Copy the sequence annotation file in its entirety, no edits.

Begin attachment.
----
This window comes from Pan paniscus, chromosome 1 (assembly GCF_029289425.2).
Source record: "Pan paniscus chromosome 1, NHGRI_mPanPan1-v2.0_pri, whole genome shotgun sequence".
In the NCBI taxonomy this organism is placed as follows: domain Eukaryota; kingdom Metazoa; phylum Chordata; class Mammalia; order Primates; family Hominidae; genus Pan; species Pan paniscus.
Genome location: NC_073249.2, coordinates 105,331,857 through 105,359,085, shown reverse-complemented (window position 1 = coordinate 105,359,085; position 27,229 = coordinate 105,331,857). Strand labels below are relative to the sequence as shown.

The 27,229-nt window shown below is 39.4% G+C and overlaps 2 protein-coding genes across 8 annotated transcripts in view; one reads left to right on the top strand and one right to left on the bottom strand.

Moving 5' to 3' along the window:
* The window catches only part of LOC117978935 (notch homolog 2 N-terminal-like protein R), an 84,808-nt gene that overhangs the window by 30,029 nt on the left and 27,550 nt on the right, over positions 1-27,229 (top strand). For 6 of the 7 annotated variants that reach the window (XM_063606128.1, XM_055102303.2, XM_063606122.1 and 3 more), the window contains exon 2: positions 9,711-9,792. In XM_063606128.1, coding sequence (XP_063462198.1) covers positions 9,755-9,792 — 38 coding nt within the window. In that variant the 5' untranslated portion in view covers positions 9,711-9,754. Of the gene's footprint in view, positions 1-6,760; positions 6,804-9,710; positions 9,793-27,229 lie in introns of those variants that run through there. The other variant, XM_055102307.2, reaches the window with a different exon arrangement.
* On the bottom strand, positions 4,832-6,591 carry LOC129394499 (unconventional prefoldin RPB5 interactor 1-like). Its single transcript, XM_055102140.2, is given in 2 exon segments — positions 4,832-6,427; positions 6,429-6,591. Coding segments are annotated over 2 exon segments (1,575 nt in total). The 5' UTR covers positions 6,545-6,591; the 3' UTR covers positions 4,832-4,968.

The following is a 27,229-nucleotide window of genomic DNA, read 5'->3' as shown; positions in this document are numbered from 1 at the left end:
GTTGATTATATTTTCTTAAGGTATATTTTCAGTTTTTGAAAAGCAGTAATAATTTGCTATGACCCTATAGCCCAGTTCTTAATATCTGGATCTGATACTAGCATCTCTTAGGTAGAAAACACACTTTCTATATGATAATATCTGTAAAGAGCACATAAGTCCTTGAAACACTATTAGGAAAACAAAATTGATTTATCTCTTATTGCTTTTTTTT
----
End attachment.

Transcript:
This window comes from Pan paniscus, chromosome 1 (assembly GCF_029289425.2).
Source record: "Pan paniscus chromosome 1, NHGRI_mPanPan1-v2.0_pri, whole genome shotgun sequence".
In the NCBI taxonomy this organism is placed as follows: domain Eukaryota; kingdom Metazoa; phylum Chordata; class Mammalia; order Primates; family Hominidae; genus Pan; species Pan paniscus.
Genome location: NC_073249.2, coordinates 105,331,857 through 105,359,085, shown reverse-complemented (window position 1 = coordinate 105,359,085; position 27,229 = coordinate 105,331,857). Strand labels below are relative to the sequence as shown.

The 27,229-nt window shown below is 39.4% G+C and overlaps 2 protein-coding genes across 8 annotated transcripts in view; one reads left to right on the top strand and one right to left on the bottom strand.

Moving 5' to 3' along the window:
* The window catches only part of LOC117978935 (notch homolog 2 N-terminal-like protein R), an 84,808-nt gene that overhangs the window by 30,029 nt on the left and 27,550 nt on the right, over positions 1-27,229 (top strand). For 6 of the 7 annotated variants that reach the window (XM_063606128.1, XM_055102303.2, XM_063606122.1 and 3 more), the window contains exon 2: positions 9,711-9,792. In XM_063606128.1, coding sequence (XP_063462198.1) covers positions 9,755-9,792 — 38 coding nt within the window. In that variant the 5' untranslated portion in view covers positions 9,711-9,754. Of the gene's footprint in view, positions 1-6,760; positions 6,804-9,710; positions 9,793-27,229 lie in introns of those variants that run through there. The other variant, XM_055102307.2, reaches the window with a different exon arrangement.
* On the bottom strand, positions 4,832-6,591 carry LOC129394499 (unconventional prefoldin RPB5 interactor 1-like). Its single transcript, XM_055102140.2, is given in 2 exon segments — positions 4,832-6,427; positions 6,429-6,591. Coding segments are annotated over 2 exon segments (1,575 nt in total). The 5' UTR covers positions 6,545-6,591; the 3' UTR covers positions 4,832-4,968.

The following is a 27,229-nucleotide window of genomic DNA, read 5'->3' as shown; positions in this document are numbered from 1 at the left end:
GTTGATTATATTTTCTTAAGGTATATTTTCAGTTTTTGAAAAGCAGTAATAATTTGCTATGACCCTATAGCCCAGTTCTTAATATCTGGATCTGATACTAGCATCTCTTAGGTAGAAAACACACTTTCTATATGATAATATCTGTAAAGAGCACATAAGTCCTTGAAACACTATTAGGAAAACAAAATTGATTTATCTCTTATTGCTTTTTTTT